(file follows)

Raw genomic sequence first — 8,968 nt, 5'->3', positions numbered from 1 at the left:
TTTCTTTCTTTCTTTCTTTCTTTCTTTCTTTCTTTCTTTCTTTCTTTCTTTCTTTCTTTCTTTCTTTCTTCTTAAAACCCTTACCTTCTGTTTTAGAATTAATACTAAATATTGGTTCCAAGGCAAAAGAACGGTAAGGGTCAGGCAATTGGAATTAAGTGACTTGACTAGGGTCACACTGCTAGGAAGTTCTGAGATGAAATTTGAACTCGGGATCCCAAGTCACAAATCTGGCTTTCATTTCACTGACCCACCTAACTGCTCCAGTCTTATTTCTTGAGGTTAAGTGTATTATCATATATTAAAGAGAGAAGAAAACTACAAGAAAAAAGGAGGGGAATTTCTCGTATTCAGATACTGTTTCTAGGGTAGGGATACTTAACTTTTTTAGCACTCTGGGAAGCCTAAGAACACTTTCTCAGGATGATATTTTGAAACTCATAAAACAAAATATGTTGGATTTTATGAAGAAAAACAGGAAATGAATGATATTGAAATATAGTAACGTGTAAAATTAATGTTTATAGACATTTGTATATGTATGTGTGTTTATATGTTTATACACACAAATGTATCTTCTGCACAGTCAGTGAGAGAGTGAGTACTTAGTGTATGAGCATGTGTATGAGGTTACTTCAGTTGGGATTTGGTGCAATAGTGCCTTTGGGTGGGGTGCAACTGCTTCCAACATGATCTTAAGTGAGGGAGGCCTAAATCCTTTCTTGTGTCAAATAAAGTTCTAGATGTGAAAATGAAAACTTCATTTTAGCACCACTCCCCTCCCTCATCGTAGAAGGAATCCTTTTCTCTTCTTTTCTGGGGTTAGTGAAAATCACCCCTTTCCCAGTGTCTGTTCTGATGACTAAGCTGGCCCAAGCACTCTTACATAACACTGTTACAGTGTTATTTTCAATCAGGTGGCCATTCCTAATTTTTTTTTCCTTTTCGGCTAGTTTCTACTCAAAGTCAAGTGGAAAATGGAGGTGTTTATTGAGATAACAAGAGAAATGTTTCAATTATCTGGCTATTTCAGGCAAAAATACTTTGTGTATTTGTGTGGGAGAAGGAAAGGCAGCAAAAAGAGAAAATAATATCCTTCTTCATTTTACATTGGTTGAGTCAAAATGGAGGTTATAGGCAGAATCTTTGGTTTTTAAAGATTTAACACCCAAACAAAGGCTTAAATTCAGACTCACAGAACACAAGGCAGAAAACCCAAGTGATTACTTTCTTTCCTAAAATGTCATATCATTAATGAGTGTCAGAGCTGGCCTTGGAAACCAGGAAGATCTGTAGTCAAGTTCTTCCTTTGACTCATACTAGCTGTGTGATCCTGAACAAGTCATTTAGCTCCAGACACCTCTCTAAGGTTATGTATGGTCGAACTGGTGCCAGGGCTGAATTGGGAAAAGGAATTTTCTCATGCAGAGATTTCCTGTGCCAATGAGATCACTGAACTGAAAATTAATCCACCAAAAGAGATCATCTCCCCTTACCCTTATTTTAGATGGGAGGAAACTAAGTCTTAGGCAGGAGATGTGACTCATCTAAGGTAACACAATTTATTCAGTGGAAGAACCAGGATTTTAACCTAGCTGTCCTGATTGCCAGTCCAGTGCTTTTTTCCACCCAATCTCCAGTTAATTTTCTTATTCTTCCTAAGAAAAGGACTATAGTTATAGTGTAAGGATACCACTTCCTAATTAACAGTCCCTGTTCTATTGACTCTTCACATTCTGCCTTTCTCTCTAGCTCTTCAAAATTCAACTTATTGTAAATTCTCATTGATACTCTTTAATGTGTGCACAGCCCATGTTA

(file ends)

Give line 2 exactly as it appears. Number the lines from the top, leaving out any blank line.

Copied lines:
TTTCTTTCTTTCTTTCTTTCTTTCTTTCTTTCTTTCTTTCTTTCTTTCTTTCTTTCTTTCTTTCTTTCTTCTTAAAACCCTTACCTTCTGTTTTAGAATTAATACTAAATATTGGTTCCAAGGCAAAAGAACGGTAAGGGTCAGGCAATTGGAATTAAGTGACTTGACTAGGGTCACACTGCTAGGAAGTTCTGAGATGAAATTTGAACTCGGGATCCCAAGTCACAAATCTGGCTTTCATTTCACTGACCCACCTAACTGCTCCAGTCTTATTTCTTGAGGTTAAGTGTATTATCATATATTAAAGAGAGAAGAAAACTACAAGAAAAAAGGAGGGGAATTTCTCGTATTCAGATACTGTTTCTAGGGTAGGGATACTTAACTTTTTTAGCACTCTGGGAAGCCTAAGAACACTTTCTCAGGATGATATTTTGAAACTCATAAAACAAAATATGTTGGATTTTATGAAGAAAAACAGGAAATGAATGATATTGAAATATAGTAACGTGTAAAATTAATGTTTATAGACATTTGTATATGTATGTGTGTTTATATGTTTATACACACAAATGTATCTTCTGCACAGTCAGTGAGAGAGTGAGTACTTAGTGTATGAGCATGTGTATGAGGTTACTTCAGTTGGGATTTGGTGCAATAGTGCCTTTGGGTGGGGTGCAACTGCTTCCAACATGATCTTAAGTGAGGGAGGCCTAAATCCTTTCTTGTGTCAAATAAAGTTCTAGATGTGAAAATGAAAACTTCATTTTAGCACCACTCCCCTCCCTCATCGTAGAAGGAATCCTTTTCTCTTCTTTTCTGGGGTTAGTGAAAATCACCCCTTTCCCAGTGTCTGTTCTGATGACTAAGCTGGCCCAAGCACTCTTACATAACACTGTTACAGTGTTATTTTCAATCAGGTGGCCATTCCTAATTTTTTTTTCCTTTTCGGCTAGTTTCTACTCAAAGTCAAGTGGAAAATGGAGGTGTTTATTGAGATAACAAGAGAAATGTTTCAATTATCTGGCTATTTCAGGCAAAAATACTTTGTGTATTTGTGTGGGAGAAGGAAAGGCAGCAAAAAGAGAAAATAATATCCTTCTTCATTTTACATTGGTTGAGTCAAAATGGAGGTTATAGGCAGAATCTTTGGTTTTTAAAGATTTAACACCCAAACAAAGGCTTAAATTCAGACTCACAGAACACAAGGCAGAAAACCCAAGTGATTACTTTCTTTCCTAAAATGTCATATCATTAATGAGTGTCAGAGCTGGCCTTGGAAACCAGGAAGATCTGTAGTCAAGTTCTTCCTTTGACTCATACTAGCTGTGTGATCCTGAACAAGTCATTTAGCTCCAGACACCTCTCTAAGGTTATGTATGGTCGAACTGGTGCCAGGGCTGAATTGGGAAAAGGAATTTTCTCATGCAGAGATTTCCTGTGCCAATGAGATCACTGAACTGAAAATTAATCCACCAAAAGAGATCATCTCCCCTTACCCTTATTTTAGATGGGAGGAAACTAAGTCTTAGGCAGGAGATGTGACTCATCTAAGGTAACACAATTTATTCAGTGGAAGAACCAGGATTTTAACCTAGCTGTCCTGATTGCCAGTCCAGTGCTTTTTTCCACCCAATCTCCAGTTAATTTTCTTATTCTTCCTAAGAAAAGGACTATAGTTATAGTGTAAGGATACCACTTCCTAATTAACAGTCCCTGTTCTATTGACTCTTCACATTCTGCCTTTCTCTCTAGCTCTTCAAAATTCAACTTATTGTAAATTCTCATTGATACTCTTTAATGTGTGCACAGCCCATGTTA